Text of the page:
Having said all that, the weariness, as befits an old man – old for the Viking age anyway – the ’not again, I’m too old for this shit’ of Uhtred, is outstanding. Understandable, given his luck with Christian sons – Christians on general – and inflammable barns and houses, really. He’s a believable and sympathetic character and one Cornwell obviously loves. That comes over loud and clear. Uhtred is, if I’ve read rightly and with only a couple of historical ‘adjustments’ along the way, an ancestor of Cornwell’s. Would explain why.

So, my really big problem with this one?


And. And, and, and. And. Ands, every-bloody-where. In sentences, starting sentences, linking sentences. Ands after commas. Ands starting paragraphs, for goodness’ sake.

And way too many of them.

Cornwell achieves the matter of fact, authoritative style of Uhtred’s narrative, through using ‘and’ as a link in sentences. Like this:

“He (Æthelred) wanted the poets to sing of his triumphs, he wanted the chronicles to write his name in history, and so he would start a war, and that war would be Christian Mercia against Christian East Anglia, and it would draw in the rest of Britain and there would be shield walls again.”

Makes events that follow an and appear inevitable, no other outcome could possibly have happened. Makes it seem like the character of Uhtred is very decisive, knowledgeable and authoritative. Fine a few times. However, the constant, almost metronomic use of ‘and’ like that and too much, becomes irritating. And, time and time again – like the bad weather – enough! Try another approach once in a while. It really became a problem for me reading the book. Like it was standing in the way of my enjoying the book to the full. Like I would have done, if there were less ands. In the end, I was looking out for them and becoming more and more irritated. Starting sentences with an and is wrong, grammatically. You know it. Starting a paragraph with one is a real no-no.

“And I was a warrior, and in a world at war the warrior must be cruel.”

Like that. Still on the statute books as being punishable by a blood-eagle, if I’m not much mistaken. Unless you’re writing advertising copy. Then it’s ok. But this is a book, a decent one, this is Bernard Cornwell and he should know that it’s not ok.

And because he used it as a device so frequently, without seeming to even try to consider the maybes of any other kind of approach, is why I felt he was on autopilot, not really worried or thinking about it. Maybe he was thinking of the next Sharpe? I think if you only read Cornwell, you’d imagine that this is both how Historical Fiction is done and as good as it gets. Anyone who has read a few of the (now) many (many) other excellent writers on Cornwell’s block, like me, know different. Like I said, this is good, but while there is much to admire and recommend, I still came away from it feeling it could have been better. I’m no writer (that’s not news to you?), so I couldn’t for the life of me tell you how he should improve, but I just put it down at the end – even with the bombshell – and thought ‘ho-hum, autopilot’.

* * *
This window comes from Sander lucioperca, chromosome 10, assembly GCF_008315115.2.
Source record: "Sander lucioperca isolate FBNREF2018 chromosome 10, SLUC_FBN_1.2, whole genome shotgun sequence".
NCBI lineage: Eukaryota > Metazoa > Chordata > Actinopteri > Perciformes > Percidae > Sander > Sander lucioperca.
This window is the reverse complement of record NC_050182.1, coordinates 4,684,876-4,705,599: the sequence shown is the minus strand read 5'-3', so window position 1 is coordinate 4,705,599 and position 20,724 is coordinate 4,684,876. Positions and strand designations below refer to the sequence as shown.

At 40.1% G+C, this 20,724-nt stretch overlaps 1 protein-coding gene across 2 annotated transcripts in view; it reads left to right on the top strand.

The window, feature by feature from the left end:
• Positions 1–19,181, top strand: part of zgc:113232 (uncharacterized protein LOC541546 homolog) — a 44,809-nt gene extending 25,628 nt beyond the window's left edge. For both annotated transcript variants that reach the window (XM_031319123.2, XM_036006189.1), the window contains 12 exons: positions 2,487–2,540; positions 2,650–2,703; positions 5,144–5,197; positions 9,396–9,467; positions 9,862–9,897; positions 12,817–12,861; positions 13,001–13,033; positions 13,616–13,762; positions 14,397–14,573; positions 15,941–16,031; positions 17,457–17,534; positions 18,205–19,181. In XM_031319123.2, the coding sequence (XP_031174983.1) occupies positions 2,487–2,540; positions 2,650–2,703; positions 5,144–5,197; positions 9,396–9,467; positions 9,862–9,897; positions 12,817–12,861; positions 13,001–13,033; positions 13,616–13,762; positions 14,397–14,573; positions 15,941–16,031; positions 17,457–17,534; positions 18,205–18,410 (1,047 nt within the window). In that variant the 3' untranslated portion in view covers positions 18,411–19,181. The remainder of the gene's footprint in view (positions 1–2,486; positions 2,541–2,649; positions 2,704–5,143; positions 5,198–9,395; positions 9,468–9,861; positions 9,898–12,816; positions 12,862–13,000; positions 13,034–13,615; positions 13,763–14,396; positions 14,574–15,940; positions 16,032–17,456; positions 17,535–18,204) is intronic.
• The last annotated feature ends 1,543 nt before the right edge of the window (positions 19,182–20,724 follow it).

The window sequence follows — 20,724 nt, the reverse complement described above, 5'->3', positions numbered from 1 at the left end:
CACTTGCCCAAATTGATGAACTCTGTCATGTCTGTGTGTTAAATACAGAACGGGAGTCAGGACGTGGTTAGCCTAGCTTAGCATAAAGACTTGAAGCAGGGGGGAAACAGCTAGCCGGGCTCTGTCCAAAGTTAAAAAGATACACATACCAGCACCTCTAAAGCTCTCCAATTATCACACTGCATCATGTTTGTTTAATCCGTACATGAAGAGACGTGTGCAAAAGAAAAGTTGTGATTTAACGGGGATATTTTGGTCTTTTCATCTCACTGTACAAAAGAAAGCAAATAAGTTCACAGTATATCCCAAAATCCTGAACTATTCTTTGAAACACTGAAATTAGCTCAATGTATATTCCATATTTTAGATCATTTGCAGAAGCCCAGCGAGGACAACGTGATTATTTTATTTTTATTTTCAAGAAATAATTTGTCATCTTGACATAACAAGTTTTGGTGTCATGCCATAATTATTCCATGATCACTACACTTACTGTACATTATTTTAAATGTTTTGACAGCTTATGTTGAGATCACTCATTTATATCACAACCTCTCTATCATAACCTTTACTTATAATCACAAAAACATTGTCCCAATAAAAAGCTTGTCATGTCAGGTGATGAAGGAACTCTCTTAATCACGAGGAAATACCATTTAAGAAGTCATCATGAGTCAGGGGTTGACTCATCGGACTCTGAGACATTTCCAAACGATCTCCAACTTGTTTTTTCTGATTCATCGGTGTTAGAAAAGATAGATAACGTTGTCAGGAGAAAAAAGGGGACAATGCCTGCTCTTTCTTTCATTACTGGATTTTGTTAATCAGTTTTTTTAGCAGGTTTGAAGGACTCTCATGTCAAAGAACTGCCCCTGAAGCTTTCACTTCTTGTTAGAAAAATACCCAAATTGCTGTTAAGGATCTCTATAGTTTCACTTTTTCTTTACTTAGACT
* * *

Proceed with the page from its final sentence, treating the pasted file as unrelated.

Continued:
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Review: Hereward: End Of Days

Hereward: End Of Days
Hereward: End Of Days by James Wilde
My rating: 5 of 5 stars

Don’t you just love it when things come together?

I go on holiday to the UK and pick up Hereward The End of Days. Amongst other places, we visit friends who live in Ely. On my birthday, the 7th of August, unfortunately a few days after we returned from the afore-mentioned trip, James Wilde is in Ely doing a signing of Hereward End of Days. On my return I finish Marc Morris’ The Norman Conquest before starting End of Days.


It’s never easy (I guess) writing a book based on a factual figure. Mainly because of those pesky facts. You can say ‘this happened, then that happened, then this happened’, but someone will always pop up who ‘knows better’ and takes the author to task, because he or she has played fast and loose with the ‘facts’ – as they see them. Luckily with Hereward – and the whole period really – the ‘facts’ as we have them are more than a little fast and more often than not, extremely loose. So there’s actually plenty of scope for the imagination, even whilst remaining inside a framework of what we have been handed down as ‘fact’. Whilst I disagree with the person making the argument; look at the recent controversy regarding the new theory as to where the battle of Hastings took place. We knew it wasn’t Hastings. But now someone is suggesting it wasn’t at Battle either. If you were in the non-Battle battle camp, you could say we know there was a battle and who the two sides were, but that’s about it.